The special examination is performed to obtain reasonable, but not absolute, assurance that, based on the criteria established for the examination, there were no significant deficiencies in the corporation’s systems and practices. Owing to the inherent limitation of an assurance engagement because of factors such as the use of judgment, the inherent limitations of internal control, the use of testing, and the fact that much of the evidence is persuasive rather than conclusive, there is an unavoidable risk that some deficiencies in a corporation’s systems and practices will not be detected (particularly intentional deficiencies concealed through collusion), even though the examination is properly planned and performed.

Opinion

The opinion we present in the special examination report can express one of three conclusions:

  • There is reasonable assurance that there are no significant deficiencies in the systems and practices maintained by the corporation to achieve the statutory control objectives.
  • There are one or more significant deficiencies.
  • There is no reasonable assurance that a corporation’s systems and practices achieve the statutory control objectives (in rare situations).

In addition to the opinion, our report presents our observations and findings in more detail for each area examined, and may contain recommendations.

2—Roles and responsibilities

Audit team

The audit team for a special examination is normally led by the assistant auditor general and the principal responsible for conducting the annual audit of the corporation’s financial statements. Through the annual financial audits, these OAG officials have had an ongoing and substantial presence at the corporation. They will ensure that they clearly communicate to the corporation and its board of directors what to expect during the course of a special examination. Appendix B contains a schedule of formal communications, as well as timing and protocol for related responses.

Throughout the special examination, the audit team will inform corporation officials of audit progress, including emerging findings and potential recommendations. The audit team will also discuss any obstacles to conducting the special examination in order to ensure their timely resolution.

Other responsibilities of the audit team include

  • communicating, through the special examination plan, the expected time frame for each phase of the special examination, as well as the expected timing for providing the draft report to management, the audit committee, and the board of directors;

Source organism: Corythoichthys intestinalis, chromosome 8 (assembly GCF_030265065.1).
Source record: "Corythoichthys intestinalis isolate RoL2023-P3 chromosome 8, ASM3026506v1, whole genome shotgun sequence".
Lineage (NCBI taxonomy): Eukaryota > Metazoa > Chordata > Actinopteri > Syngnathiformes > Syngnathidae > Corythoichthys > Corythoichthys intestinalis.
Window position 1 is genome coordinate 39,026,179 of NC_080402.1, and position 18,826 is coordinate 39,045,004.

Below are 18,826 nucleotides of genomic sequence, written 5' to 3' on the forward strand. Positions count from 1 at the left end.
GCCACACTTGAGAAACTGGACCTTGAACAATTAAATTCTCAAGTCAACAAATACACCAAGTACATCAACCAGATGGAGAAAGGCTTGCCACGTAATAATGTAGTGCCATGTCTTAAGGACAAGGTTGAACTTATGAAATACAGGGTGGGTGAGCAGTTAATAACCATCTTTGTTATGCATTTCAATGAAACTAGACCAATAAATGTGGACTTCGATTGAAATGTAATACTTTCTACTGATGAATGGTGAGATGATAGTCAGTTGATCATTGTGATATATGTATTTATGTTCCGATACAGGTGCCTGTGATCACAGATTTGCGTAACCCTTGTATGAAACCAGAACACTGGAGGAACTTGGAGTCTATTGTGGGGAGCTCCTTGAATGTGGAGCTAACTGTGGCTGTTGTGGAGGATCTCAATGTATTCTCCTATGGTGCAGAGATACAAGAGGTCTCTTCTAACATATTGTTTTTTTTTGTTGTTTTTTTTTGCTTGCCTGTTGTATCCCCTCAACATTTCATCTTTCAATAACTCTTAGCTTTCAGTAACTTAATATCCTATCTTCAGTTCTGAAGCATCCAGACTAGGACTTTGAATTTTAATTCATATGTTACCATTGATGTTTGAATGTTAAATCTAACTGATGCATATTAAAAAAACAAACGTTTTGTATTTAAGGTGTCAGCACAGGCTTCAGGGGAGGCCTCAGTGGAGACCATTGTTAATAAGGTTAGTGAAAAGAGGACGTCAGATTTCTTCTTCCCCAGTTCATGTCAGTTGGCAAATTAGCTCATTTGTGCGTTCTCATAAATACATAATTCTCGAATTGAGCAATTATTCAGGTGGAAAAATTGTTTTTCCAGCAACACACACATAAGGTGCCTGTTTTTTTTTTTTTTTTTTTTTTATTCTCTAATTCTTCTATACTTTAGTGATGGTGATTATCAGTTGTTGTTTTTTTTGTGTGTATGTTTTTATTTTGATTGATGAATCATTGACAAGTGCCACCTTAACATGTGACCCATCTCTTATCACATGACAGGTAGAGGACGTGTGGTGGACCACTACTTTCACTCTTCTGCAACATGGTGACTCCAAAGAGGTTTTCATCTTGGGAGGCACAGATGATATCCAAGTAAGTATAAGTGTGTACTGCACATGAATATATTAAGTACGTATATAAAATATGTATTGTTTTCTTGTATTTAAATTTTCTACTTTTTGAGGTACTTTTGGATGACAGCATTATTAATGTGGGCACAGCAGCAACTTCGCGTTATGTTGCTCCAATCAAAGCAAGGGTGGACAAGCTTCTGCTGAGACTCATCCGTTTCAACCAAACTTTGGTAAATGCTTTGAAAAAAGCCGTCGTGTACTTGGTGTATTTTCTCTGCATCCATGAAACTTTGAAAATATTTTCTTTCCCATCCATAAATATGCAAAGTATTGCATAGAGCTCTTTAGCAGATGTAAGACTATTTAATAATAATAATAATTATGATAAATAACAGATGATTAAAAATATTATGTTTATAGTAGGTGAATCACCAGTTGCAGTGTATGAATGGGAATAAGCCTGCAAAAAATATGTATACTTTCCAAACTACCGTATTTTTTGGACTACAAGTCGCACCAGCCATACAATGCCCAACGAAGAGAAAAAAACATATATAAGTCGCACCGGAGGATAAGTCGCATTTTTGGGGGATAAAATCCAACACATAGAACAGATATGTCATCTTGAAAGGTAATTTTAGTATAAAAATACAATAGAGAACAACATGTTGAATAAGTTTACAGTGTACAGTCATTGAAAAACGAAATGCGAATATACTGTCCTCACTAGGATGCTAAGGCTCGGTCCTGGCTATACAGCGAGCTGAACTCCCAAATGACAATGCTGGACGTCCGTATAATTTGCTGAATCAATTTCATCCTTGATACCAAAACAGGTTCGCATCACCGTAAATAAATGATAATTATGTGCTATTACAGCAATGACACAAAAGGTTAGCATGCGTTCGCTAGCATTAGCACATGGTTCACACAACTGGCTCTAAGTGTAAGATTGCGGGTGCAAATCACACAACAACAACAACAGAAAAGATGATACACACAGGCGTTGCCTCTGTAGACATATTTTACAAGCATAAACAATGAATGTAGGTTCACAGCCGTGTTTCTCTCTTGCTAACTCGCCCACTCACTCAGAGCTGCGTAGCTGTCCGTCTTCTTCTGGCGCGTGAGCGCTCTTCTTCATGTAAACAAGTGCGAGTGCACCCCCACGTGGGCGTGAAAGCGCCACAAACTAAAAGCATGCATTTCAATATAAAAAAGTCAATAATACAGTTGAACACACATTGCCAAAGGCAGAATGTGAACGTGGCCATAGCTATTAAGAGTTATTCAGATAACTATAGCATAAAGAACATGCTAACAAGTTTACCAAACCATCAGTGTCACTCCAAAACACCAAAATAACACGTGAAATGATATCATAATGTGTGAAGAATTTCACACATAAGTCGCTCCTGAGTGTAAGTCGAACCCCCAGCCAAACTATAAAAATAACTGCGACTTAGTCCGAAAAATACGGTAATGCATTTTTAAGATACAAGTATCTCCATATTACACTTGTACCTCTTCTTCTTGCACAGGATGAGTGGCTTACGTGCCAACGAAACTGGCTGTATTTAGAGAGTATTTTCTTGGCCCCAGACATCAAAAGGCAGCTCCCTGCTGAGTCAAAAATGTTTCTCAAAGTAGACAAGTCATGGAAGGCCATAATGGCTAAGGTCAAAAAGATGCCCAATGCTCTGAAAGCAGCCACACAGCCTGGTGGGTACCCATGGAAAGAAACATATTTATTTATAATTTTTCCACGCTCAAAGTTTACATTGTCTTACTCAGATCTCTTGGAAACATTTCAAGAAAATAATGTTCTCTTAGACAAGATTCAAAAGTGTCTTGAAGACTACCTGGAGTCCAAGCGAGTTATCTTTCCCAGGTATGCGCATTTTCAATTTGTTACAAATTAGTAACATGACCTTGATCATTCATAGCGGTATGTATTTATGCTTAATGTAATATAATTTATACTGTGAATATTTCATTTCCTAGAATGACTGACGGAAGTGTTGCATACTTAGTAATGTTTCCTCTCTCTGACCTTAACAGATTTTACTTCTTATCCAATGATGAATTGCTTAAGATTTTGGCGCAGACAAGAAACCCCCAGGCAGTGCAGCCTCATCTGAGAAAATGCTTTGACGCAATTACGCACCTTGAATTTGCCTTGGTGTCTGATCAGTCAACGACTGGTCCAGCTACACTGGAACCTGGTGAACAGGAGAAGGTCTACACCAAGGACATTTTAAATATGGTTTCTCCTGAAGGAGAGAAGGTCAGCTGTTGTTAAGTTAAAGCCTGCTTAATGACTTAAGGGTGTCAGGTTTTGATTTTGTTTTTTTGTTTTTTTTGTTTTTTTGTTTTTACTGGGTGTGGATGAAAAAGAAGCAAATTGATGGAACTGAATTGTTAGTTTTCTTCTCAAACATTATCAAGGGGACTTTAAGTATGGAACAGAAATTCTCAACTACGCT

• requesting documentation and interviews and performing related audit procedures to substantiate their findings (making reasonable efforts to do so with minimal disruption to corporation staff);
  • confirming, with the audit committee and the corporation’s management and board of directors, the language of choice for reviewing the draft plans and draft reports (the final report will be provided in both official languages); and
  • consulting with and briefing corporation management on the validity and completeness of audit evidence, audit observations, conclusions, and recommendations, including corrective action to be taken.

Crown corporations

Under subsection 138(1) of the Financial Administration Act (FAA), “each parent Crown corporation shall cause a special examination to be carried out in respect of itself and its wholly-owned subsidiaries, if any.” This usually translates in practice into the corporation indicating its acceptance and acknowledgement of the special examination by signing a letter of engagement it will receive from the Office of the Auditor General (OAG).

Audit committee

The Crown corporation’s audit committee will be asked to meet with the audit team to discuss the plan for the special examination. The committee also reviews drafts of the special examination report, including all recommendations and the corporation’s responses.

Board of directors

The FAA specifies that the board of directors is responsible for the management of the corporation and is the primary recipient of the special examination report.

Board members will be asked to meet with audit team members during the course of the planning phase of the special examination in order to assist the team in identifying the essential systems and practices. They will meet again during the examination phase, particularly regarding audit work related to governance systems and practices of the corporation.